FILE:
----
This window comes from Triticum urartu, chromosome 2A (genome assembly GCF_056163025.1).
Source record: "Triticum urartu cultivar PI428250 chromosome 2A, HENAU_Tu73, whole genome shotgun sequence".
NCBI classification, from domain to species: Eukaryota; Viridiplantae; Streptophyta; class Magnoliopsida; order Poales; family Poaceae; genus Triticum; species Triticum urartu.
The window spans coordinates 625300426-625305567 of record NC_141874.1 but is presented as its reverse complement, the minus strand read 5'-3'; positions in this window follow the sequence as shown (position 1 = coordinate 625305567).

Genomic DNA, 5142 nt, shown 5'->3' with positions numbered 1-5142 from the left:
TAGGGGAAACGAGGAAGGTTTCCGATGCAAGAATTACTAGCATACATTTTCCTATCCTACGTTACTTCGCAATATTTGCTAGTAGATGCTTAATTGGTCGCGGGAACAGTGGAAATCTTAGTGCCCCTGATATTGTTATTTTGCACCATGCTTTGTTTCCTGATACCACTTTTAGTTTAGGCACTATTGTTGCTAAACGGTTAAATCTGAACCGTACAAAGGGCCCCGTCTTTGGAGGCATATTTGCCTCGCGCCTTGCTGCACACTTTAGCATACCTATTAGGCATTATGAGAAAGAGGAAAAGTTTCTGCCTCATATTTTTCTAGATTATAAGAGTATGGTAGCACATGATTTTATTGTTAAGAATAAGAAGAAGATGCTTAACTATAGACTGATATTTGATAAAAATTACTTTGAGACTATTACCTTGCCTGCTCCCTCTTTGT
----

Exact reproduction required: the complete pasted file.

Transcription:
This window comes from Triticum urartu, chromosome 2A (genome assembly GCF_056163025.1).
Source record: "Triticum urartu cultivar PI428250 chromosome 2A, HENAU_Tu73, whole genome shotgun sequence".
NCBI classification, from domain to species: Eukaryota; Viridiplantae; Streptophyta; class Magnoliopsida; order Poales; family Poaceae; genus Triticum; species Triticum urartu.
The window spans coordinates 625300426-625305567 of record NC_141874.1 but is presented as its reverse complement, the minus strand read 5'-3'; positions in this window follow the sequence as shown (position 1 = coordinate 625305567).

Genomic DNA, 5142 nt, shown 5'->3' with positions numbered 1-5142 from the left:
TAGGGGAAACGAGGAAGGTTTCCGATGCAAGAATTACTAGCATACATTTTCCTATCCTACGTTACTTCGCAATATTTGCTAGTAGATGCTTAATTGGTCGCGGGAACAGTGGAAATCTTAGTGCCCCTGATATTGTTATTTTGCACCATGCTTTGTTTCCTGATACCACTTTTAGTTTAGGCACTATTGTTGCTAAACGGTTAAATCTGAACCGTACAAAGGGCCCCGTCTTTGGAGGCATATTTGCCTCGCGCCTTGCTGCACACTTTAGCATACCTATTAGGCATTATGAGAAAGAGGAAAAGTTTCTGCCTCATATTTTTCTAGATTATAAGAGTATGGTAGCACATGATTTTATTGTTAAGAATAAGAAGAAGATGCTTAACTATAGACTGATATTTGATAAAAATTACTTTGAGACTATTACCTTGCCTGCTCCCTCTTTGT